At different points in his career, Picasso made use of themes that had fascinated Degas: women at their toilettes, laundresses at work, and the louche denizens of brothels and their clientele. The curators see Picasso’s monstrous Nude Wringing Her Hair of 1952 as a takeoff on such Degas works as Combing the Hair (La Coiffure) of ca. 1892–96. The latter painting belonged for a while to Matisse, with whom Picasso had an on-again, off-again friendship. “This is Picasso still clinging to a great theme for Degas, which was also a popular subject for Ingres,” Kendall notes. “And he’s saying, ‘I must conquer, I must make it my own again.’ It takes an extreme form and very pronounced draftsmanship, and transforms the color, but Degas is still in the back of his mind.”

    Degas himself, as a dapper older gentleman from a bygone era, shows up in many of Picasso’s later prints, etchings, and drawings of brothel scenes, most of them dating from the 1970s. “You see Degas peering into the brothel from the side, standing in the brothel with his sketchbook, doing drawings,” says Kendall. “You see Degas with lines coming out of his eyes going straight to the sexual parts of the naked women.” These pictures marked the last time Picasso would engage with Degas, and Kendall sees in them a sometimes sympathetic, sometimes mocking gamesmanship, “showing Degas in all these guises, and particularly as a guilty bourgeois looking at this squalid scene, a clearly sexually repressed man who is in a brothel but doesn’t quite know what to do.”

    Both Degas and Picasso, the curators point out, had complicated relationships with women. The younger artist’s many affairs and marriages have been amply documented and dissected, but Degas—who remained a bachelor and has occasionally been branded a misogynist—is more mysterious in terms of his private life. “We don’t know of anybody with whom he had an affair,” says Cowling, “but there are small references in his papers which tell us that in fact he did have some sexual contact, probably with prostitutes and models. There was never a lover, though, whose name has come down to us.”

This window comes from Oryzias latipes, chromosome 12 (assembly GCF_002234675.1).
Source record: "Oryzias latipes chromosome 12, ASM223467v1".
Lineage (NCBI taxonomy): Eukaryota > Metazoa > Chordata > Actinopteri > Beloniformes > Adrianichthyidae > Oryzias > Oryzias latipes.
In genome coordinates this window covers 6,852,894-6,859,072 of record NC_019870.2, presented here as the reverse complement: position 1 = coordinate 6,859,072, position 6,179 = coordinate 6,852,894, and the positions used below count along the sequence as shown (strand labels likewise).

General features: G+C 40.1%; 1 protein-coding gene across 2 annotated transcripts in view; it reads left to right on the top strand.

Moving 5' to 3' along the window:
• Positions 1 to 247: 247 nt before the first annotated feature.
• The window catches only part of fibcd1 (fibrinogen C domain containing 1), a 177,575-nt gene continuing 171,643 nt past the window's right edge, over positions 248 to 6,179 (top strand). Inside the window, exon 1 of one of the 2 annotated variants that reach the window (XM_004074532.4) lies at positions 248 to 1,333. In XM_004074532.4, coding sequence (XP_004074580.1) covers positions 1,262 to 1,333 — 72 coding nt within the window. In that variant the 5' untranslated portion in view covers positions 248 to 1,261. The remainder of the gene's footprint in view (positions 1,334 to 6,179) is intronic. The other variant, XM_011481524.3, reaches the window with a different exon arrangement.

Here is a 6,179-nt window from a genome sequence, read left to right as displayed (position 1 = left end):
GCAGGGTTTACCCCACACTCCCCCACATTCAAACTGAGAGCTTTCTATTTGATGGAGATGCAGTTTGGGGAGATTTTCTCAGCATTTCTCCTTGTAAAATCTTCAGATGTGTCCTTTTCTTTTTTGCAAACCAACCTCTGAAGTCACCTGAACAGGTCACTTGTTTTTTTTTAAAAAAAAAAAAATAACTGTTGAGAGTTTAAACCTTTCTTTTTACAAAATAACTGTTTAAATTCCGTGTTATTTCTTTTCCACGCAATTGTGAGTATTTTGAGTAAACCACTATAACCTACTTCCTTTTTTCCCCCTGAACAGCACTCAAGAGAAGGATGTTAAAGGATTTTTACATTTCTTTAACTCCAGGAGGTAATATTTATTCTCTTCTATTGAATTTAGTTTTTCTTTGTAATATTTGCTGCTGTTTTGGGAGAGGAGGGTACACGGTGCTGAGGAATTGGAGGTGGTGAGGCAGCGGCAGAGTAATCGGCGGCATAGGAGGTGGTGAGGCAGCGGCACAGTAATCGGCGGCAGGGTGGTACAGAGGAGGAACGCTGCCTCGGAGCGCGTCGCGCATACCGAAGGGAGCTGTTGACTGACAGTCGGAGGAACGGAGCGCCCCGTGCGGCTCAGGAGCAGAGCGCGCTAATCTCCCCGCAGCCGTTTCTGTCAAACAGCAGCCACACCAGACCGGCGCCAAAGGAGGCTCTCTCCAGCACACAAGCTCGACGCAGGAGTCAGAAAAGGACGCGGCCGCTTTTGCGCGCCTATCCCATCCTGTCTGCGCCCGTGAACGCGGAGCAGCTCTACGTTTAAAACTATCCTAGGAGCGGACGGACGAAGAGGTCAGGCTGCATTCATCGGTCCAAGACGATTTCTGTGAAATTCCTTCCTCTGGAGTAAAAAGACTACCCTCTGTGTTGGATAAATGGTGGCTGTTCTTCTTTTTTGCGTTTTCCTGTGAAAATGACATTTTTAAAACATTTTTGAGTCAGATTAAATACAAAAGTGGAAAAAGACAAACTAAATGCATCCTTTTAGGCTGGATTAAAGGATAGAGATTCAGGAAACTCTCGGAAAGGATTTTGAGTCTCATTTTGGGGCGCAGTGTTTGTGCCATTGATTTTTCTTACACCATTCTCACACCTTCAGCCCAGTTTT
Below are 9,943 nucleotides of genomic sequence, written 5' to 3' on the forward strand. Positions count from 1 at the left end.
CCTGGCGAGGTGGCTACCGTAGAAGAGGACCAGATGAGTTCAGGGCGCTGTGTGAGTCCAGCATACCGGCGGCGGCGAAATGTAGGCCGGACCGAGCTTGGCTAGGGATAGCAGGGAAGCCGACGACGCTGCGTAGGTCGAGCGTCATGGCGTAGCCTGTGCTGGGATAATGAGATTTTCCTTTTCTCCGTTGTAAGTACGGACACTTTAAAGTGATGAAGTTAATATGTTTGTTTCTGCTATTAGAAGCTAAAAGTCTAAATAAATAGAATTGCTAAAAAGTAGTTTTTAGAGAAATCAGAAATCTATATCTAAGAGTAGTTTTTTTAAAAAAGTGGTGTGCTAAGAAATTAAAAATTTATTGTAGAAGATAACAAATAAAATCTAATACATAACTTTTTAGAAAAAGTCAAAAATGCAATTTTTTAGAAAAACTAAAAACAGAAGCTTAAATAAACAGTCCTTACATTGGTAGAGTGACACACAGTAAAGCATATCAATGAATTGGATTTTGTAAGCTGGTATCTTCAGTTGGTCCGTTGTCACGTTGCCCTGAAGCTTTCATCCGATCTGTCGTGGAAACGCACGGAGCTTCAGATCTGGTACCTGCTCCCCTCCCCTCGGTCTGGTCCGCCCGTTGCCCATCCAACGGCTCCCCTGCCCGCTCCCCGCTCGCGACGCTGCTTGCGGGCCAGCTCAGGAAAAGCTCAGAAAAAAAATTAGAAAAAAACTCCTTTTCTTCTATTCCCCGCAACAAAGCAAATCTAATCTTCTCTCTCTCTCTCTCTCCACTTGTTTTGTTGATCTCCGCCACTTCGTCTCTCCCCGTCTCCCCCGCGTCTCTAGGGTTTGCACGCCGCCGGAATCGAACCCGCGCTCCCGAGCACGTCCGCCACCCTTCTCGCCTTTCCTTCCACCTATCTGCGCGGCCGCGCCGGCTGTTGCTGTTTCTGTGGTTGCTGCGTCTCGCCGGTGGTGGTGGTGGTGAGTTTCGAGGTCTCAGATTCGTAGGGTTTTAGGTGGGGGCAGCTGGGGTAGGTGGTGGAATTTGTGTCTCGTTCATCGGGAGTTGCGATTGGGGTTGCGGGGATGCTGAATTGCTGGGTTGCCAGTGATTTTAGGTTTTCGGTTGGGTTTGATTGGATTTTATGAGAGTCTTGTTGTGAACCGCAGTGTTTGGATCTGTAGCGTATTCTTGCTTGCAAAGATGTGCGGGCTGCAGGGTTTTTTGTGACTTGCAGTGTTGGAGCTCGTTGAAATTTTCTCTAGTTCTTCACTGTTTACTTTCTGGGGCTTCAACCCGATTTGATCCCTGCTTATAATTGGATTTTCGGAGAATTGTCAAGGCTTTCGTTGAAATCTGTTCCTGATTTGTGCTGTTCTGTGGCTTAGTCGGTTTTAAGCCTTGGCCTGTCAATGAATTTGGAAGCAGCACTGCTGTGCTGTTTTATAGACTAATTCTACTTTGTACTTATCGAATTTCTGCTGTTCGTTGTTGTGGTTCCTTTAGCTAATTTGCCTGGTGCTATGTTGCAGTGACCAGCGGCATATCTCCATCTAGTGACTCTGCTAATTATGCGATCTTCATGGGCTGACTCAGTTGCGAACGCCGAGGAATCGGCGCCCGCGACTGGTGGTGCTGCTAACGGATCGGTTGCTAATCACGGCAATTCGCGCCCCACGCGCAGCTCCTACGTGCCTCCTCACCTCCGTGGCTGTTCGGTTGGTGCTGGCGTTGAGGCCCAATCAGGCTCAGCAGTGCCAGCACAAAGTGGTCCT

Both artists, as the show makes clear, were “utterly obsessed with women and their lives,” Cowling says. “Women are for them the center of the universe. There are hardly any men in our exhibition at all. For Picasso, women became the vehicle for expression, and I think that’s also primarily the case with Degas.”

    Cowling also notes the strong resemblances between Picasso’s portraits of his father and his images of Degas—down to the long beard and haughty mien. “Picasso became convinced in later life that Degas looked like his father,” she says. “He owned a photograph of Degas, which was in fact taken by Degas himself, and he remarked to his friends, including [his biographer] John Richardson, on the similarities.” Could there be Freudian undertones in the younger artist’s frequent jousts with Degas? “I think that’s a very true observation and not many people have said it, but I believe this is the case,” says Kendall. “There is a sense in which Degas became an artistic father figure and a psychological-emotional father figure.”

    Throughout his career, Picasso wrestled with other major forebears—most notably Cézanne and Velázquez—in addition to Degas. “He felt strongly that he was part of a lineage,” Cowling says. “He wasn’t floating free from the rest of the history of art.” But Degas seems to have been a special case. “Picasso responds not just to Degas the artist, but to Degas the man,” says Kendall. “Degas was a very complex individual that not many people really got. And Picasso got him. He realized that he was repressed, he was tormented. For all his outward facade of propriety, he had all kinds of neuroses and tensions in his personal history and in relationships with modern life and tradition. Picasso saw through all that nonsense. He realized there was this complicated, conflicted man, and that’s the artist he engages with.”

    “Picasso Looks at Degas” will be at the Sterling and Francine Clark Art Institute in Williamstown, Massachusetts, from June 13 through September 12 and will travel to the Museu Picasso in Barcelona this fall.

    Ann Landi is a contributing editor of ARTnews.